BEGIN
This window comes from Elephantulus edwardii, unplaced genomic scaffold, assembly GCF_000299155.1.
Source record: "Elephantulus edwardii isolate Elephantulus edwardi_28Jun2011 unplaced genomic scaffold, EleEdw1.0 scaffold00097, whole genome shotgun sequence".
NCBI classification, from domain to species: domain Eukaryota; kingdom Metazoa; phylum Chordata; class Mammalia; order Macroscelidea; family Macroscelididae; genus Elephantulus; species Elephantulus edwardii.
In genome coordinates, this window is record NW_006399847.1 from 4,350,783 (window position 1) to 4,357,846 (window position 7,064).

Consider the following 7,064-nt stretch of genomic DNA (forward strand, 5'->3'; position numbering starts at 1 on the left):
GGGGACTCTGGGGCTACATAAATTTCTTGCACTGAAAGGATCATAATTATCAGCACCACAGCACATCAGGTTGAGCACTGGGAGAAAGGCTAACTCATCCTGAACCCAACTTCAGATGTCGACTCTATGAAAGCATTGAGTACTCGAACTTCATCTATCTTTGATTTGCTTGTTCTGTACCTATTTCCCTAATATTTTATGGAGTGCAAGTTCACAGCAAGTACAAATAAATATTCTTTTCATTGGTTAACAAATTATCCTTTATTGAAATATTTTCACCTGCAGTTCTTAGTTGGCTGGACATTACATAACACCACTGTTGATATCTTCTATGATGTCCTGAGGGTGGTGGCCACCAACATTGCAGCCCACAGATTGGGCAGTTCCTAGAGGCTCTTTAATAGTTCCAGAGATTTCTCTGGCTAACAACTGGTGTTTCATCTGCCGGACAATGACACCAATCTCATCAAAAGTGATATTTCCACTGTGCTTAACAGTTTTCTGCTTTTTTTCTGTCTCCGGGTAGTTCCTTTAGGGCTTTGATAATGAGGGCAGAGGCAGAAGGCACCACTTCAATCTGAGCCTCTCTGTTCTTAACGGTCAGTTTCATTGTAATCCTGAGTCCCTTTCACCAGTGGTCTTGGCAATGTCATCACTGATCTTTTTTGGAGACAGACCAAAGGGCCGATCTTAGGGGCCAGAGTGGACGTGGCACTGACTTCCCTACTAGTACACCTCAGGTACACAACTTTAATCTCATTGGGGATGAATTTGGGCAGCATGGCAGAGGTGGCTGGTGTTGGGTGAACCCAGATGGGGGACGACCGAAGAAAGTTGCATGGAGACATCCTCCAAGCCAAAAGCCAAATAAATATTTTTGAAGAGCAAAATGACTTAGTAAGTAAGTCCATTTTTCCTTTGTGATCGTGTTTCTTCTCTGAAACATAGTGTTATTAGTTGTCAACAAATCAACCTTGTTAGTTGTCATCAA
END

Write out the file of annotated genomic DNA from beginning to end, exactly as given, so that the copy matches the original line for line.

This window comes from Elephantulus edwardii, unplaced genomic scaffold, assembly GCF_000299155.1.
Source record: "Elephantulus edwardii isolate Elephantulus edwardi_28Jun2011 unplaced genomic scaffold, EleEdw1.0 scaffold00097, whole genome shotgun sequence".
NCBI classification, from domain to species: domain Eukaryota; kingdom Metazoa; phylum Chordata; class Mammalia; order Macroscelidea; family Macroscelididae; genus Elephantulus; species Elephantulus edwardii.
In genome coordinates, this window is record NW_006399847.1 from 4,350,783 (window position 1) to 4,357,846 (window position 7,064).

Consider the following 7,064-nt stretch of genomic DNA (forward strand, 5'->3'; position numbering starts at 1 on the left):
GGGGACTCTGGGGCTACATAAATTTCTTGCACTGAAAGGATCATAATTATCAGCACCACAGCACATCAGGTTGAGCACTGGGAGAAAGGCTAACTCATCCTGAACCCAACTTCAGATGTCGACTCTATGAAAGCATTGAGTACTCGAACTTCATCTATCTTTGATTTGCTTGTTCTGTACCTATTTCCCTAATATTTTATGGAGTGCAAGTTCACAGCAAGTACAAATAAATATTCTTTTCATTGGTTAACAAATTATCCTTTATTGAAATATTTTCACCTGCAGTTCTTAGTTGGCTGGACATTACATAACACCACTGTTGATATCTTCTATGATGTCCTGAGGGTGGTGGCCACCAACATTGCAGCCCACAGATTGGGCAGTTCCTAGAGGCTCTTTAATAGTTCCAGAGATTTCTCTGGCTAACAACTGGTGTTTCATCTGCCGGACAATGACACCAATCTCATCAAAAGTGATATTTCCACTGTGCTTAACAGTTTTCTGCTTTTTTTCTGTCTCCGGGTAGTTCCTTTAGGGCTTTGATAATGAGGGCAGAGGCAGAAGGCACCACTTCAATCTGAGCCTCTCTGTTCTTAACGGTCAGTTTCATTGTAATCCTGAGTCCCTTTCACCAGTGGTCTTGGCAATGTCATCACTGATCTTTTTTGGAGACAGACCAAAGGGCCGATCTTAGGGGCCAGAGTGGACGTGGCACTGACTTCCCTACTAGTACACCTCAGGTACACAACTTTAATCTCATTGGGGATGAATTTGGGCAGCATGGCAGAGGTGGCTGGTGTTGGGTGAACCCAGATGGGGGACGACCGAAGAAAGTTGCATGGAGACATCCTCCAAGCCAAAAGCCAAATAAATATTTTTGAAGAGCAAAATGACTTAGTAAGTAAGTCCATTTTTCCTTTGTGATCGTGTTTCTTCTCTGAAACATAGTGTTATTAGTTGTCAACAAATCAACCTTGTTAGTTGTCATCAA